I’ve been watching a lot of low brow Christmas rom-coms lately. Let me specify; I’ve watched four. So far. It’s just seemed like the right course of action. So be it. The last one I watched had particularly bad writing, but I went along with it anyway, I stuck in there and, yes, I needed a couple of time-outs to collect myself when the plot holes were just too jarring, or the drama just too unnecessarily artificial, but I still found myself clapping, dancing, giggling with glee, and otherwise being just very silly at multiple points throughout, alone in my house with no-one to witness.
And I like it. I like the simple joy of it. I like that I can access it with such little provocation. I feel accomplished that I have reached the point where I am so easily pleased. Because I am a fucking complex character, and allowing my mind to enjoy simple, unanalysed pleasures was not exactly written into my programming.
But there’s a weird yet predictable thing that happens when I catch myself being so joyfully, needlessly silly. Because I do like it about myself, and the observer within me enjoys to witness it. But some different part – the analyst, I would posit – immediately wonders what other people would think about it. And veers off on a tangent wondering why we aren’t all like that around each other. Because surely I’m not the only one being so weird and silly when no-one’s around. It’s even a device used in the very films I’ve been watching to endear characters to the audience. So why is it socially unacceptable when people are around? Why can’t I feel comfortable being joyfully, needlessly silly in front of people who aren’t my four year old son? Even with people who I know, rationally, love and accept me for who I am; I’m not going to fully unleash my joyful, needless silliness upon them. Presumably because I don’t want to test it. Because I’m not sure they are quite so weird and silly behind closed doors. I have a suspicion that their weird and silly stops far short of my own, and revealing the true extent of my fucking weird silliness would somehow alienate them.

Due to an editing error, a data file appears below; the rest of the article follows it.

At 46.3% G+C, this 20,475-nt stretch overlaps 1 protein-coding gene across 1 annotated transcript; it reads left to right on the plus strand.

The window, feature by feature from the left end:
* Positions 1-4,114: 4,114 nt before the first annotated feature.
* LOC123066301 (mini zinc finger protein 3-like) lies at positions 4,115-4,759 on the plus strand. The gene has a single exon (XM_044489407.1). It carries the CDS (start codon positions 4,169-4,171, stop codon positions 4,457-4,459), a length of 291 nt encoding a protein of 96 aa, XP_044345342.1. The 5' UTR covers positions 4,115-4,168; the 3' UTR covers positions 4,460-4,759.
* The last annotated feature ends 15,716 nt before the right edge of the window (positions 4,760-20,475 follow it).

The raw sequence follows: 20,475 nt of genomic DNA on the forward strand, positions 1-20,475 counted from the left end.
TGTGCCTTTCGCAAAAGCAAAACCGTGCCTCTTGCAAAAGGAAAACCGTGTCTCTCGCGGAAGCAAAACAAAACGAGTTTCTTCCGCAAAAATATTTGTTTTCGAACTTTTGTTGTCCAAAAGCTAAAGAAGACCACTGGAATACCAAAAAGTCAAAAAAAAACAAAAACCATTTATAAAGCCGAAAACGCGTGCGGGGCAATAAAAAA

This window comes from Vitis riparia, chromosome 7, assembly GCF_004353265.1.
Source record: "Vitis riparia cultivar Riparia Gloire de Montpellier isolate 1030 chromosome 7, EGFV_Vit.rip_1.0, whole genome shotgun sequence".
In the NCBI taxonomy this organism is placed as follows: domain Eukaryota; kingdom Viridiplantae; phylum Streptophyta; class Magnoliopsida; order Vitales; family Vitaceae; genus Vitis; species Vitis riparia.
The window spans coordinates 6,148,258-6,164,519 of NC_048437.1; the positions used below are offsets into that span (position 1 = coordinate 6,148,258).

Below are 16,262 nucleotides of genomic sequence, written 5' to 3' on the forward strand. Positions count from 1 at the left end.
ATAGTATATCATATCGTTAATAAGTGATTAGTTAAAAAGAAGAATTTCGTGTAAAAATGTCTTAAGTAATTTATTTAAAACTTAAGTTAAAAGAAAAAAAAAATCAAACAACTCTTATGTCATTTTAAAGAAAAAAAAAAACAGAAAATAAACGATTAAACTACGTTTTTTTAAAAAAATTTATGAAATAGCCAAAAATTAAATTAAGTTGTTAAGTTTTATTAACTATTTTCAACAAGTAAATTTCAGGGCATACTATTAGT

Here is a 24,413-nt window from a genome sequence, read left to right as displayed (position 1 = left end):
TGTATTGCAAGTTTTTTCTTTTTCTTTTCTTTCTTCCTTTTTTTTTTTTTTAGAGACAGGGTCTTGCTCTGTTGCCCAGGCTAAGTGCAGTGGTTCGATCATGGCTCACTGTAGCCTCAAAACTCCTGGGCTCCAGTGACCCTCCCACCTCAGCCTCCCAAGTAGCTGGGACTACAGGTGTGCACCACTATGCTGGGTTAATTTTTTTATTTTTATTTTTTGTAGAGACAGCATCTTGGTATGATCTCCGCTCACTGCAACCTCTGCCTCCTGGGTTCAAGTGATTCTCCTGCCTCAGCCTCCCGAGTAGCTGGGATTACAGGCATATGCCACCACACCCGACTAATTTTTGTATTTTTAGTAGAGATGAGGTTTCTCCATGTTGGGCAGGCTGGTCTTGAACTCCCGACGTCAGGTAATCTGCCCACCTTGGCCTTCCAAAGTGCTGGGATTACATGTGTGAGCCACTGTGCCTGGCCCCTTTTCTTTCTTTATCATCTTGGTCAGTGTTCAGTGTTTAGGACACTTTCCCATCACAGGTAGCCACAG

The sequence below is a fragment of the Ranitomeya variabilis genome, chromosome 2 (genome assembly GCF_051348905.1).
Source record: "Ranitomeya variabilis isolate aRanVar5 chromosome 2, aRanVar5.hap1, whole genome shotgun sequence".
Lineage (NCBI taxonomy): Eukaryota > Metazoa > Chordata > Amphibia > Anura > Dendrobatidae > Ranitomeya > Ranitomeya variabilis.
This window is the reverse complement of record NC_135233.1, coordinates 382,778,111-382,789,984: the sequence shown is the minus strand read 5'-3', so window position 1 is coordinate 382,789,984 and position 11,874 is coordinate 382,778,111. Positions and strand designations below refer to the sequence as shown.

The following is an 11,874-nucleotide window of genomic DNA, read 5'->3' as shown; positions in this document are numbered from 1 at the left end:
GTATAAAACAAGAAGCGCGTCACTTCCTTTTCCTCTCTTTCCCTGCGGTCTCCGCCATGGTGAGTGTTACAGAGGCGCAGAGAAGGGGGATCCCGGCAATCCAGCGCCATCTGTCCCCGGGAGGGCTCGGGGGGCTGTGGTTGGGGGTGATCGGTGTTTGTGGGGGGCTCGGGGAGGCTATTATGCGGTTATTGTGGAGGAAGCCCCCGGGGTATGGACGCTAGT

Why? Why is the world this way? Because I am nothing more than a not-so-neatly packaged product of it, so I can’t take full responsibility. But I don’t think we were supposed to stop playing.
I mean, I do very, very silly things in very, very public places with my son (and sometimes other stranger-children who join us, like that kid who demanded I be a moaning, eyes-half-closed zombie rampaging around the middle of a bustling Newcastle square. Your wish is my command, Child-I-Have-Never-Met-Before). But the truth is, I would like to do those very, very silly things in very, very public places without my son, without any reason, and I am (many would argue, quite fucking rightly) simply too scared. The only time any of us ever seem to do that is when we’re in a pack, and that pack is still largely shunned by the rest of society.
But imagine a world designed for adults that play! That is a world I want to experience.